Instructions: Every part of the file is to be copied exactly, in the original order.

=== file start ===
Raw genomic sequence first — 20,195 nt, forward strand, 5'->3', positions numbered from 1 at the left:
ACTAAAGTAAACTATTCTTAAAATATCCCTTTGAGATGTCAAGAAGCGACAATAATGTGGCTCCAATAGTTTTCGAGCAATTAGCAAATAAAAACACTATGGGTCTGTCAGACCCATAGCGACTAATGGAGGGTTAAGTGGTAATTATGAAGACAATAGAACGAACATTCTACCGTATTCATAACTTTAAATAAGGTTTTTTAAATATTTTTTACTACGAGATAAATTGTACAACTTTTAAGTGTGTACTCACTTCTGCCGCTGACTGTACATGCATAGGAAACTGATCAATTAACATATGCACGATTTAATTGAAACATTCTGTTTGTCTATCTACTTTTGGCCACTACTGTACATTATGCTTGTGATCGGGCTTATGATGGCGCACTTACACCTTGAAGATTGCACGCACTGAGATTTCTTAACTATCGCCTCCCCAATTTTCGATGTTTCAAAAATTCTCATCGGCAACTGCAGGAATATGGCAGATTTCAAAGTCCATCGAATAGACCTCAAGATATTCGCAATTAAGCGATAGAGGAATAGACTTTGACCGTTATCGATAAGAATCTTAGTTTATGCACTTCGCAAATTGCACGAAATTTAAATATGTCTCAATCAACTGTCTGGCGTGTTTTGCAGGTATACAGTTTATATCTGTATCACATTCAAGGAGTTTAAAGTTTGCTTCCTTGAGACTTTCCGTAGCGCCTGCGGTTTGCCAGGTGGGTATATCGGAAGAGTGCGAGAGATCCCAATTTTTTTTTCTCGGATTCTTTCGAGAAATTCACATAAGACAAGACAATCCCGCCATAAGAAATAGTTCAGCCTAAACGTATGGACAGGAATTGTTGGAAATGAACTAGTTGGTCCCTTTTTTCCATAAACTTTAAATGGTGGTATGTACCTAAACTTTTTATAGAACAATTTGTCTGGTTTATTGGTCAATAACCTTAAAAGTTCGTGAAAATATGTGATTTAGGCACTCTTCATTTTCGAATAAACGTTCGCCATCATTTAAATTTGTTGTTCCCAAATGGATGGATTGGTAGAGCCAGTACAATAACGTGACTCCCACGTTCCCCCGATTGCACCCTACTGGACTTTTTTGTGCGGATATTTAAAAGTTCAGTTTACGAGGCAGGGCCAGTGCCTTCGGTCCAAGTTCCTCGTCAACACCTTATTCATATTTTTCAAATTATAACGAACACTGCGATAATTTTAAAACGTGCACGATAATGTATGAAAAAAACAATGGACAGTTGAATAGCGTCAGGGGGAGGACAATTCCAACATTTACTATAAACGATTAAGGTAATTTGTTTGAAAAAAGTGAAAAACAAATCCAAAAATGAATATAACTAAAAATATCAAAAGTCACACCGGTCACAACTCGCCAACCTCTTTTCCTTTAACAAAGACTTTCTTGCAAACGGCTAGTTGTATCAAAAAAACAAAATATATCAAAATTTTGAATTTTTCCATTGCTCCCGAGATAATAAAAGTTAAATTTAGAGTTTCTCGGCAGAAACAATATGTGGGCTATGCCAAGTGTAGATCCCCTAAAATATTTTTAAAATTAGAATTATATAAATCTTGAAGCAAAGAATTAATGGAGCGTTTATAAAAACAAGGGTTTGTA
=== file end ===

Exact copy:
Raw genomic sequence first — 20,195 nt, forward strand, 5'->3', positions numbered from 1 at the left:
ACTAAAGTAAACTATTCTTAAAATATCCCTTTGAGATGTCAAGAAGCGACAATAATGTGGCTCCAATAGTTTTCGAGCAATTAGCAAATAAAAACACTATGGGTCTGTCAGACCCATAGCGACTAATGGAGGGTTAAGTGGTAATTATGAAGACAATAGAACGAACATTCTACCGTATTCATAACTTTAAATAAGGTTTTTTAAATATTTTTTACTACGAGATAAATTGTACAACTTTTAAGTGTGTACTCACTTCTGCCGCTGACTGTACATGCATAGGAAACTGATCAATTAACATATGCACGATTTAATTGAAACATTCTGTTTGTCTATCTACTTTTGGCCACTACTGTACATTATGCTTGTGATCGGGCTTATGATGGCGCACTTACACCTTGAAGATTGCACGCACTGAGATTTCTTAACTATCGCCTCCCCAATTTTCGATGTTTCAAAAATTCTCATCGGCAACTGCAGGAATATGGCAGATTTCAAAGTCCATCGAATAGACCTCAAGATATTCGCAATTAAGCGATAGAGGAATAGACTTTGACCGTTATCGATAAGAATCTTAGTTTATGCACTTCGCAAATTGCACGAAATTTAAATATGTCTCAATCAACTGTCTGGCGTGTTTTGCAGGTATACAGTTTATATCTGTATCACATTCAAGGAGTTTAAAGTTTGCTTCCTTGAGACTTTCCGTAGCGCCTGCGGTTTGCCAGGTGGGTATATCGGAAGAGTGCGAGAGATCCCAATTTTTTTTTCTCGGATTCTTTCGAGAAATTCACATAAGACAAGACAATCCCGCCATAAGAAATAGTTCAGCCTAAACGTATGGACAGGAATTGTTGGAAATGAACTAGTTGGTCCCTTTTTTCCATAAACTTTAAATGGTGGTATGTACCTAAACTTTTTATAGAACAATTTGTCTGGTTTATTGGTCAATAACCTTAAAAGTTCGTGAAAATATGTGATTTAGGCACTCTTCATTTTCGAATAAACGTTCGCCATCATTTAAATTTGTTGTTCCCAAATGGATGGATTGGTAGAGCCAGTACAATAACGTGACTCCCACGTTCCCCCGATTGCACCCTACTGGACTTTTTTGTGCGGATATTTAAAAGTTCAGTTTACGAGGCAGGGCCAGTGCCTTCGGTCCAAGTTCCTCGTCAACACCTTATTCATATTTTTCAAATTATAACGAACACTGCGATAATTTTAAAACGTGCACGATAATGTATGAAAAAAACAATGGACAGTTGAATAGCGTCAGGGGGAGGACAATTCCAACATTTACTATAAACGATTAAGGTAATTTGTTTGAAAAAAGTGAAAAACAAATCCAAAAATGAATATAACTAAAAATATCAAAAGTCACACCGGTCACAACTCGCCAACCTCTTTTCCTTTAACAAAGACTTTCTTGCAAACGGCTAGTTGTATCAAAAAAACAAAATATATCAAAATTTTGAATTTTTCCATTGCTCCCGAGATAATAAAAGTTAAATTTAGAGTTTCTCGGCAGAAACAATATGTGGGCTATGCCAAGTGTAGATCCCCTAAAATATTTTTAAAATTAGAATTATATAAATCTTGAAGCAAAGAATTAATGGAGCGTTTATAAAAACAAGGGTTTGTA